Things got heated at one of panels during the FiReconference between Representative Mike Winder and Benjamin Smarr of UC Berkeley. The two spoke about Smarr’s research in looking into studying the temperature of the human body for a new form of preventative medicine.
“The body is difficult to study”, said Smarr talking about the complexities of the physiology and his fascination behind it.
He mentioned his interest in trying to understand how something he consumed and now residing in his stomach changes and how it will affect him. He spoke about pattern recognition within the body and how it can lead into prediction of actions or conditions.
Smarr showed the audience a month-long time lapse of body temperature recordings of mice from day to night.
“I look at body temperature across time,” said Smarr.
Every different color pixel transcribes a different state the mice were in ranging from waking up, eating and eventually falling asleep. These were not the only bodily functions that can be seen from this image.
“I can detect pregnancy by looking at body temperature at 100% of accuracy after inception”, said Smarr. “Body temperature changes in a way that we can predict if the pregnancy will be healthy or with problems with 95% accuracy in the first day.”
Smarr made a note that this technology can be used elsewhere other than detecting pregnancies but especially in how well students will perform in schools.
“There are striking predictors from body temperature recording on how students will perform in their classes based on the stability of their sleep,” he said. “I want to walk into a room and the room recognizes me by my body signatures.”
He also looked forward into a future where biological signatures improve our understanding of ourselves.
“We are going to end up in a smart world,” he said.
A cozy breakout session involving Anupama Vaid from Parent Square, moderated by David Engle from SNS Project Inkwell, explained how Parent Square is changing the way that schools and teachers interact with students and parents. The data provided by this system gives administrators the ability to make adjustments in order to better reach their unique demographic to help increase the learning that happens in their schools.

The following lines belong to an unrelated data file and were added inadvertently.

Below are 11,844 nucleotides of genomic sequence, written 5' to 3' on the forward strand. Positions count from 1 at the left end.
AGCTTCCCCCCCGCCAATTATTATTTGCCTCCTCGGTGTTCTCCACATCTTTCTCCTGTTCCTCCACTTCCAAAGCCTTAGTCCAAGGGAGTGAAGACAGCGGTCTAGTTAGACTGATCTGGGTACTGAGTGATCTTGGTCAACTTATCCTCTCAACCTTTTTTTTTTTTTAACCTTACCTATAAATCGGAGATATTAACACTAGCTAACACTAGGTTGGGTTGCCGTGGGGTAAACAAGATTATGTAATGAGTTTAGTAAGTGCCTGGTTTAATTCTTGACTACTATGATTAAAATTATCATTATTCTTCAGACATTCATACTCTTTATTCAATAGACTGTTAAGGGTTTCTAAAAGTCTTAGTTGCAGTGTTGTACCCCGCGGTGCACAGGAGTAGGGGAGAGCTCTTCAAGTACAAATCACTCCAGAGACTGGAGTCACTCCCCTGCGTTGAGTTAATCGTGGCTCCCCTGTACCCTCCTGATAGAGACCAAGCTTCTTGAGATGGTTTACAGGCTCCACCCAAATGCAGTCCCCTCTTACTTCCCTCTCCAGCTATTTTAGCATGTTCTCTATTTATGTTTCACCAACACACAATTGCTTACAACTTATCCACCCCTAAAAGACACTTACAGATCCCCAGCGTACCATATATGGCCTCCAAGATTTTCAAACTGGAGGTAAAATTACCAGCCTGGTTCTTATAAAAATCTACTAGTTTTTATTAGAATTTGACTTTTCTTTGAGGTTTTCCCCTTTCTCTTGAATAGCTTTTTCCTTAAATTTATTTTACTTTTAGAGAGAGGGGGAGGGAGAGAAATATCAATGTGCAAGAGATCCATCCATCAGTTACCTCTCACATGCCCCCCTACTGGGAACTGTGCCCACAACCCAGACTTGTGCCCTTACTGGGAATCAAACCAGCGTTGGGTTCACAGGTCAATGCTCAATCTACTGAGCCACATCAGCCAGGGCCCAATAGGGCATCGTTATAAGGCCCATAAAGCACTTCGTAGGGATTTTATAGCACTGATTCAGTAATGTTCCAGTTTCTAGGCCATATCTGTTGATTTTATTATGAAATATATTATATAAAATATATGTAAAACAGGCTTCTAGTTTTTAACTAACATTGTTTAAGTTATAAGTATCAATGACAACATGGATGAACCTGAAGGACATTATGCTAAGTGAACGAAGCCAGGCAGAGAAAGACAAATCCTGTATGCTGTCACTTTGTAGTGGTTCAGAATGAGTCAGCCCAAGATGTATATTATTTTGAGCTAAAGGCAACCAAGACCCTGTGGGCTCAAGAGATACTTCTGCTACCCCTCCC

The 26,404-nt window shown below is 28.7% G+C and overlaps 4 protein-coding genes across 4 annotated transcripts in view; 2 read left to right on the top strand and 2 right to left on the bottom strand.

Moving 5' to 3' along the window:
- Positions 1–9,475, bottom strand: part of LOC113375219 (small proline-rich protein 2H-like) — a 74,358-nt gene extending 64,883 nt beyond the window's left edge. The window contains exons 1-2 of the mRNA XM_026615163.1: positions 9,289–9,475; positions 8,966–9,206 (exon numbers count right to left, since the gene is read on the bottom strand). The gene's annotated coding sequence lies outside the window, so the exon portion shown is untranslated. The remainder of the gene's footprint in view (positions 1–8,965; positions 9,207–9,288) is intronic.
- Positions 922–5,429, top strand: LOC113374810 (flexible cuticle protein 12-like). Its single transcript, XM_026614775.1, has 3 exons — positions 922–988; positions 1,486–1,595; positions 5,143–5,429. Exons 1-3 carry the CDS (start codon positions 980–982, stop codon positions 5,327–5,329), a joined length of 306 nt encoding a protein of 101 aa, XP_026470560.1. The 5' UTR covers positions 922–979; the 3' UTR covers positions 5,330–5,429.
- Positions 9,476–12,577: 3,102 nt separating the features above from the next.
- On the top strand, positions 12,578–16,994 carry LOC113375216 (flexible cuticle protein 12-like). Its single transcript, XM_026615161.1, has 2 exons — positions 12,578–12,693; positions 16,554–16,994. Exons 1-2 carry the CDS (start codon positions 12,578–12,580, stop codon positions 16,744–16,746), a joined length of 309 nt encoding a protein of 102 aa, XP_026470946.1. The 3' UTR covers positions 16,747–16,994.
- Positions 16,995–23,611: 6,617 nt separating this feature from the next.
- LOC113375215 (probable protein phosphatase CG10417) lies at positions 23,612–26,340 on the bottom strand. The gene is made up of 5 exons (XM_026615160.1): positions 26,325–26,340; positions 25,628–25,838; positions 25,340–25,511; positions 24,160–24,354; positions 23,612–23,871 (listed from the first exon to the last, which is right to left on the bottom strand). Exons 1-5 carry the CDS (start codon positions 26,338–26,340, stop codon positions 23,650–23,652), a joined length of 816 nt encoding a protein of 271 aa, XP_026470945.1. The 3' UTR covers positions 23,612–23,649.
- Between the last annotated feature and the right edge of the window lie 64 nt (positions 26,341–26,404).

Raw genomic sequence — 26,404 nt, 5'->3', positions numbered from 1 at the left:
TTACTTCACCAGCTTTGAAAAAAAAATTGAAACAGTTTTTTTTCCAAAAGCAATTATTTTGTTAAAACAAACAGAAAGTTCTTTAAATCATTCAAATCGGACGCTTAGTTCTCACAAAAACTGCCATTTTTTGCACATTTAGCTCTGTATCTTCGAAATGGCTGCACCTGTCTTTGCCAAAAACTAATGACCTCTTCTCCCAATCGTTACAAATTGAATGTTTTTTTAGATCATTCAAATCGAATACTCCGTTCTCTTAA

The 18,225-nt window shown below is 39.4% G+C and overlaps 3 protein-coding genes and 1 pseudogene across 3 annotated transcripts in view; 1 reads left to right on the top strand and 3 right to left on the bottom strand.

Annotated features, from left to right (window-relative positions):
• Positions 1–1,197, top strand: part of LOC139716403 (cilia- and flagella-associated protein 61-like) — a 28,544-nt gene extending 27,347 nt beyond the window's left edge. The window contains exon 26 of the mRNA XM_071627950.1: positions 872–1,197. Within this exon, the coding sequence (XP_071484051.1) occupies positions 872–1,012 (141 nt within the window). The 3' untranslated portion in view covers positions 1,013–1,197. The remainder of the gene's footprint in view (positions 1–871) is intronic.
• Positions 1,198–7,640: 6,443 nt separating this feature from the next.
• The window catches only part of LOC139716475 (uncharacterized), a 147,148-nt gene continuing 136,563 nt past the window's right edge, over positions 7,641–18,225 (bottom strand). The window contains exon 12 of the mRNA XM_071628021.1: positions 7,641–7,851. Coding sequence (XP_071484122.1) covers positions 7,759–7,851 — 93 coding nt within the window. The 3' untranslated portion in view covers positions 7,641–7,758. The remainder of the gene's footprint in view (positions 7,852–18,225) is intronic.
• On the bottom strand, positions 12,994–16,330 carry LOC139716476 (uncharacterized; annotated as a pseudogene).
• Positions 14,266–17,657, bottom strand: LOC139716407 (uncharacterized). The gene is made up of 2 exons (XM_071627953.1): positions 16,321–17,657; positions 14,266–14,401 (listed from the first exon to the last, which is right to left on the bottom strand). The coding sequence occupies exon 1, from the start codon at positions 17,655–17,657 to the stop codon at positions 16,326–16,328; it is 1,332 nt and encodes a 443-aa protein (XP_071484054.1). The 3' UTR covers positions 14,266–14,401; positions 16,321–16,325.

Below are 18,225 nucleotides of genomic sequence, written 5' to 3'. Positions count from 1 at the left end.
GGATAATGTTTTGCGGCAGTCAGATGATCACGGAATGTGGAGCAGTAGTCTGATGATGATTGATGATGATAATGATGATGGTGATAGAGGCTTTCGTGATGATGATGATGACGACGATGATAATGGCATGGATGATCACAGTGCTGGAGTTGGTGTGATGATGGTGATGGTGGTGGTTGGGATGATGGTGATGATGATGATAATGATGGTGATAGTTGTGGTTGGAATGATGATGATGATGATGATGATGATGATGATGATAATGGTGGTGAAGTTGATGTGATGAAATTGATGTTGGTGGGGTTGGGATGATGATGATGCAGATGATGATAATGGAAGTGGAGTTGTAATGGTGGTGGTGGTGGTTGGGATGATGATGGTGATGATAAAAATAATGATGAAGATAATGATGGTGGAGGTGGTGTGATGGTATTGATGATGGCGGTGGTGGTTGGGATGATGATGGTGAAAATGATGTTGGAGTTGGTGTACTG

The discussion started out with a brief history of the education system and Engle described the very slow moving industry that needs the barnacles removed in order to make improvements. He mentioned the system has been the same for many years and requires patience to implement changes.
The discussion continued to go over a few of the problems and obstacles that tend to present themselves to the education industry. How do you account for schools where there is too much interaction with parents? How do you get your system to stick when schools typically swap our curriculums and programs as often as they swap out administration?
Parent Square provides the answers through a very friendly user interface, as well as a highly customizable system. If the parents are too involved, the schools can pare things back. If schools are quick to turn over their programs, the loyal parents call for the system again.
The benefits of Parent Square were also discussed, including the digital literacy growth that will come to low income families from having a reason to use the computer. When parents have a reason to interact with technology, their understanding grows. It was mentioned that this helps provide valuable education to parents in low income families as well.
Vaid finished by commenting on the bright future of her company.
“It’s exciting times for us and as we’re growing, it’s like the possibilities are endless,” she said.
The third session of the third day of the FiRe conference consisted of a panel of Nick Pandher, Director of Market Development of AMD, and Robert Patti, VP of Hardware at KnuEdge. This session was titled “The Chips That Drive it All,” was moderated by James Reinders, Systems Architect from Coventry Computer, and discussed the present and future of chip design.
Moore’s Law is over, or at a minimum compressed. This is a challenge for chip engineers. Scaling is still being done but more money and resources are being spent per additional transistor. This transition has led to more emphasis placed on chip performance. In part for this reason, the current landscape of chip and architecture design has been referred to as as the Golden Age.
“For a computer architect I don’t think there’s ever been a more exciting time,” said Reinders.
He spoke to his experience working on some of the most significant supercomputers of the past and explained projects today are eons beyond those capabilities.
Patti explained that we are at a fundamental turning point with the compression of Moore’s law. As the rate of increased ability to put transistors onto a chip slows, it creates a more even playing field for new entrants into chip manufacturing. According to Pandher and Patti, it also means new techniques are required to improve computing.